Military Wiki
287th Rifle Division
  • 1st formation: July–December 1941
  • 2nd formation: December 1941–summer 1945
Country Soviet Union
Branch Red Army
Type Rifle division
Engagements World War II

2nd formation:

Battle honours Novograd-Volynsky (2nd formation)

The 287th Rifle Division (Russian: 287-я стрелковая дивизия) was an infantry division of the Soviet Union's Red Army during World War II, formed twice. It was first formed in the summer of 1941 and destroyed in the Bryansk pocket in the fall of 1941. The division was reformed in late December, including elements of the first formation, and served throughout the war before being disbanded in the summer of 1945.


First Formation

The 287th began forming around 10 July 1941 at Yelets, part of the Orel Military District. Its basic order of battle included the 866th, 868th, and 870th Rifle Regiments, as well as the 851st Artillery Regiment. While still forming, the division was assigned its commander on 20 July and became part of the Bryansk Front reserves on 15 August. At the end of September, the division, possibly still trying to complete its formation, was trapped in the Bryansk pocket after the 2nd Panzer Group broke through the Soviet lines. On 3 October, the division was moved up from the reserve by rail and its eleven trains were unloaded at Brasovo station, 75 kilometers south of Bryansk. Between 3 and 5 October the division conducted unsuccessful counterattacks.[1] The 287th was virtually destroyed by mid-October, but was not officially disbanded until 27 December. [2]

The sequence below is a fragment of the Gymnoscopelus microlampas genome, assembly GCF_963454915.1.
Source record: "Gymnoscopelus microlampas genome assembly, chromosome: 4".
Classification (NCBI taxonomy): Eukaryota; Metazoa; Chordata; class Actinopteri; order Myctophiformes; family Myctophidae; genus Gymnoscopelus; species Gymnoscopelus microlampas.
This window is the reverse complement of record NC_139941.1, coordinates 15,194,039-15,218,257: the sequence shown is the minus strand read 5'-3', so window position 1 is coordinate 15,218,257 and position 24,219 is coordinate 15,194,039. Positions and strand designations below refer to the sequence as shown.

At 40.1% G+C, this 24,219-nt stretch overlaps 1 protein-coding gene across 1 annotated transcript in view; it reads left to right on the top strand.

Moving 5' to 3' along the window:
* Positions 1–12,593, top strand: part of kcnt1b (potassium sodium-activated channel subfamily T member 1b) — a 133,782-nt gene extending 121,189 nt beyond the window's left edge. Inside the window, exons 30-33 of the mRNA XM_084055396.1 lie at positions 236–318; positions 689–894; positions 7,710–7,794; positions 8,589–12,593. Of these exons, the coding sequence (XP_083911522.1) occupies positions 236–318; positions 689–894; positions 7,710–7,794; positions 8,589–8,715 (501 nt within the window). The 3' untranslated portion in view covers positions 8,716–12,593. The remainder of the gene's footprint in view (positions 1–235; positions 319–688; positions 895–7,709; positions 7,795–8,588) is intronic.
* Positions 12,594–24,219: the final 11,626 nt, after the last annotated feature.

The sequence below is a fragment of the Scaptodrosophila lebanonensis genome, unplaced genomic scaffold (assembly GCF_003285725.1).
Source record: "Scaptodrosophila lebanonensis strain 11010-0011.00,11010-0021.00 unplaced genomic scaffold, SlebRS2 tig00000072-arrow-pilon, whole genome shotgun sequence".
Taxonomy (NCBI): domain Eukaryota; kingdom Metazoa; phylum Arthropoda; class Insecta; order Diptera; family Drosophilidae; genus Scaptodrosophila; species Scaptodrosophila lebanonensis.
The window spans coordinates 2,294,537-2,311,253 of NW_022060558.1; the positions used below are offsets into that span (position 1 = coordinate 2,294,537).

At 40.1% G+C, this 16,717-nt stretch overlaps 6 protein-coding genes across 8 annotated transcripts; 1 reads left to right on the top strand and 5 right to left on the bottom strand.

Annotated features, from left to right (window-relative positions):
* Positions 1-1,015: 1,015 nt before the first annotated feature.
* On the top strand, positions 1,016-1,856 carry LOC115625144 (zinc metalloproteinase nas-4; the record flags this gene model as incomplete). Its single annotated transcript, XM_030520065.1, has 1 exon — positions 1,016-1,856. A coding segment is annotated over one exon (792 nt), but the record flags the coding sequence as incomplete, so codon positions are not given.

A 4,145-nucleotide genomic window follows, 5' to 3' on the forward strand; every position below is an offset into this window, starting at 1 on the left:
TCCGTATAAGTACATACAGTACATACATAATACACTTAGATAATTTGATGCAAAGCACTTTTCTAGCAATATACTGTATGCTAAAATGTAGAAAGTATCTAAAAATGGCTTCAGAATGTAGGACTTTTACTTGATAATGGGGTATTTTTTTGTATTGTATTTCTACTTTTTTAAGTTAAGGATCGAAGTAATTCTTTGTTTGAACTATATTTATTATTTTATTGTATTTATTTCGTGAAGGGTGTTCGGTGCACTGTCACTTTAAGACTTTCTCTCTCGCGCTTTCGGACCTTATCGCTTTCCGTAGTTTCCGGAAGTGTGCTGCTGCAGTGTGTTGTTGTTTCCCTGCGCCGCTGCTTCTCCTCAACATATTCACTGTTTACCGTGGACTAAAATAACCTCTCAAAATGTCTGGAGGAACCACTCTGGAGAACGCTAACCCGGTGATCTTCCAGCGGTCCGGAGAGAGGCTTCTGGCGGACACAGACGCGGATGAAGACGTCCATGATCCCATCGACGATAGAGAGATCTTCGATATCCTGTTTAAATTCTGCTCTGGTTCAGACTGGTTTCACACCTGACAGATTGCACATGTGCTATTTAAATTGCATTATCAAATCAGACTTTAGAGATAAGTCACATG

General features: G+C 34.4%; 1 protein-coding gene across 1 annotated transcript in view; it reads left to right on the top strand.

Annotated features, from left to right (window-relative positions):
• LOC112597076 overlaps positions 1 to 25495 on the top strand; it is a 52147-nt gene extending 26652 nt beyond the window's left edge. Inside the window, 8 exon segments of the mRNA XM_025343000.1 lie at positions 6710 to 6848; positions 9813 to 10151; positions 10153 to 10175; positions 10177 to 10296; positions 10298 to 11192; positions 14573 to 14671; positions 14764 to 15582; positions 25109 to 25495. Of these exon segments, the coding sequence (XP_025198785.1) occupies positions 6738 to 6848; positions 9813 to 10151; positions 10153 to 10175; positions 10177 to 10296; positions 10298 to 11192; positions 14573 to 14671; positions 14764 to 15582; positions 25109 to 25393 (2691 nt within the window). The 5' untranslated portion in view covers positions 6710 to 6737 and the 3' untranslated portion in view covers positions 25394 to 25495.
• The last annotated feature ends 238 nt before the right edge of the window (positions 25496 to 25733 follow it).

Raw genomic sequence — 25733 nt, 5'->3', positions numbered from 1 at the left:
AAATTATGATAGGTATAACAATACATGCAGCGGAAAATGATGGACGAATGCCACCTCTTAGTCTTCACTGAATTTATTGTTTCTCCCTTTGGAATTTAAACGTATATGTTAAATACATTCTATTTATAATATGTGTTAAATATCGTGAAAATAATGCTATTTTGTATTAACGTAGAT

Second Formation

The second formation of the 287th began forming in late December at Lipetsk with the same basic organization as the first formation, and quickly became part of the Bryansk Front while still forming. Its first units were formed from the remnants of the 287th's first formation that had escaped from the Bryansk pocket. The 287th joined the 3rd Army in January, and was assigned its commander in late February. The division fought in battles on the Bryansk Front and in May 1943 was transferred to the 63rd Army, still on the same front.[3]

In October, the army was transferred to the Belorussian Front, and on 20 December the 287th was transferred to the 13th Army. The division subsequently became part of the army's 24th Rifle Corps. By April 1944, its divisional anti-tank battalion was equipped with older model 76 mm M1936 or 76 mm M1939 (USV) guns. In July the division transferrd to the army's 102nd Rifle Corps. The 287th transferred to the 38th Army's 67th Rifle Corps in November, and from December 1944 to the war's end was part of the 3rd Guards Army's 76th Rifle Corps. [3] The division fought in the Berlin Offensive from late April 1945. On 25 April, its commander, Major General Iosif Pankratov, was killed by a large mine blast.[4]

By the end of the war, the division's honorifics were "Novograd-Volynsky, twice Order of the Red Banner, Orders of Suvorov, Kutuzov, and Bogdan Khmelnitsky."[3] The division was disbanded in the summer of 1945 with the Central Group of Forces.[5]



  1. Lopukhovsky 2013, pp. 156, 159.
  2. Sharp 1996a, p. 62.
  3. 3.0 3.1 3.2 Sharp 1996b, pp. 108–109.
  4. Maslov 1998, p. 182.
  5. Feskov et al 2013, p. 413.


  • Feskov, V.I.; Golikov, V.I.; Kalashnikov, K.A.; Slugin, S.A. (2013) (in Russian). Tomsk: Scientific and Technical Literature Publishing. ISBN 9785895035306. 
  • Lopukhovsky, Lev (2013). The Viaz'ma Catastrophe, 1941: The Red Army's Disastrous Stand against Operation Typhoon. Translated by Stuart Britton. Solihull: Helion. ISBN 9781908916501. 
  • Maslov, Aleksander A. (1998). Fallen Soviet Generals: Soviet General Officers Killed in Battle, 1941–1945. Translated by David Glantz. London: Frank Cass. ISBN 9780714647906. 
  • Sharp, Charles C. (1996a). The Soviet Order of Battle World War II: An Organizational History of the Major Combat Units of the Soviet Army. 9. West Chester, Ohio: George F. Nafziger. OCLC 258366685. 
  • Sharp, Charles C. (1996b). The Soviet Order of Battle World War II: An Organizational History of the Major Combat Units of the Soviet Army. 10. West Chester, Ohio: George F. Nafziger. OCLC 39214254. 

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